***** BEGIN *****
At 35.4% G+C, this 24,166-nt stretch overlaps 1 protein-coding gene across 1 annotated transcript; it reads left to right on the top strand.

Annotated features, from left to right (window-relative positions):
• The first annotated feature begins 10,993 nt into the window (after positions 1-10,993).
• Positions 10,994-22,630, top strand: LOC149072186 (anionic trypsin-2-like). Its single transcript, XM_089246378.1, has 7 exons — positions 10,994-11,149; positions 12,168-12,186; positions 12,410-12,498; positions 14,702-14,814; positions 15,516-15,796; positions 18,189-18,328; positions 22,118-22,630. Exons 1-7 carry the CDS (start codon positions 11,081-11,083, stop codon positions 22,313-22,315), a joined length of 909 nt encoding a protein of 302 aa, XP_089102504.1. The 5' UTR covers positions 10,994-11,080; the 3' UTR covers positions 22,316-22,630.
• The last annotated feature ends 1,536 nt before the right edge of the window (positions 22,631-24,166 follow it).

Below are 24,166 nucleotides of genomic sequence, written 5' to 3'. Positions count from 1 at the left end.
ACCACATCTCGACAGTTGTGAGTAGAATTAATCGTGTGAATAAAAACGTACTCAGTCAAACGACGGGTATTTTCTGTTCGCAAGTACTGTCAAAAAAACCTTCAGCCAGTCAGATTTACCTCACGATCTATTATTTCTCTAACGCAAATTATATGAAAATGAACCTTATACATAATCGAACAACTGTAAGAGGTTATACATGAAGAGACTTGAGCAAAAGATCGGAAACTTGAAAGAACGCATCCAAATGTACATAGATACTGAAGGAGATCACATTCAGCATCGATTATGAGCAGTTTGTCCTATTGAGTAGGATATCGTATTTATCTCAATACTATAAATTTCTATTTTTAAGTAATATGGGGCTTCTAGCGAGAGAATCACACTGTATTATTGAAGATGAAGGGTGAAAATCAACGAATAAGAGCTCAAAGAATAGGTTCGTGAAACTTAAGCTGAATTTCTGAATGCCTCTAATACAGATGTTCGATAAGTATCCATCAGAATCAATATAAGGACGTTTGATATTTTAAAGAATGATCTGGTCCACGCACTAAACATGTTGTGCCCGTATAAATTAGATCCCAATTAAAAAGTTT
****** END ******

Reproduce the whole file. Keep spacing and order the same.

At 35.4% G+C, this 24,166-nt stretch overlaps 1 protein-coding gene across 1 annotated transcript; it reads left to right on the top strand.

Annotated features, from left to right (window-relative positions):
• The first annotated feature begins 10,993 nt into the window (after positions 1-10,993).
• Positions 10,994-22,630, top strand: LOC149072186 (anionic trypsin-2-like). Its single transcript, XM_089246378.1, has 7 exons — positions 10,994-11,149; positions 12,168-12,186; positions 12,410-12,498; positions 14,702-14,814; positions 15,516-15,796; positions 18,189-18,328; positions 22,118-22,630. Exons 1-7 carry the CDS (start codon positions 11,081-11,083, stop codon positions 22,313-22,315), a joined length of 909 nt encoding a protein of 302 aa, XP_089102504.1. The 5' UTR covers positions 10,994-11,080; the 3' UTR covers positions 22,316-22,630.
• The last annotated feature ends 1,536 nt before the right edge of the window (positions 22,631-24,166 follow it).

Below are 24,166 nucleotides of genomic sequence, written 5' to 3'. Positions count from 1 at the left end.
ACCACATCTCGACAGTTGTGAGTAGAATTAATCGTGTGAATAAAAACGTACTCAGTCAAACGACGGGTATTTTCTGTTCGCAAGTACTGTCAAAAAAACCTTCAGCCAGTCAGATTTACCTCACGATCTATTATTTCTCTAACGCAAATTATATGAAAATGAACCTTATACATAATCGAACAACTGTAAGAGGTTATACATGAAGAGACTTGAGCAAAAGATCGGAAACTTGAAAGAACGCATCCAAATGTACATAGATACTGAAGGAGATCACATTCAGCATCGATTATGAGCAGTTTGTCCTATTGAGTAGGATATCGTATTTATCTCAATACTATAAATTTCTATTTTTAAGTAATATGGGGCTTCTAGCGAGAGAATCACACTGTATTATTGAAGATGAAGGGTGAAAATCAACGAATAAGAGCTCAAAGAATAGGTTCGTGAAACTTAAGCTGAATTTCTGAATGCCTCTAATACAGATGTTCGATAAGTATCCATCAGAATCAATATAAGGACGTTTGATATTTTAAAGAATGATCTGGTCCACGCACTAAACATGTTGTGCCCGTATAAATTAGATCCCAATTAAAAAGTTT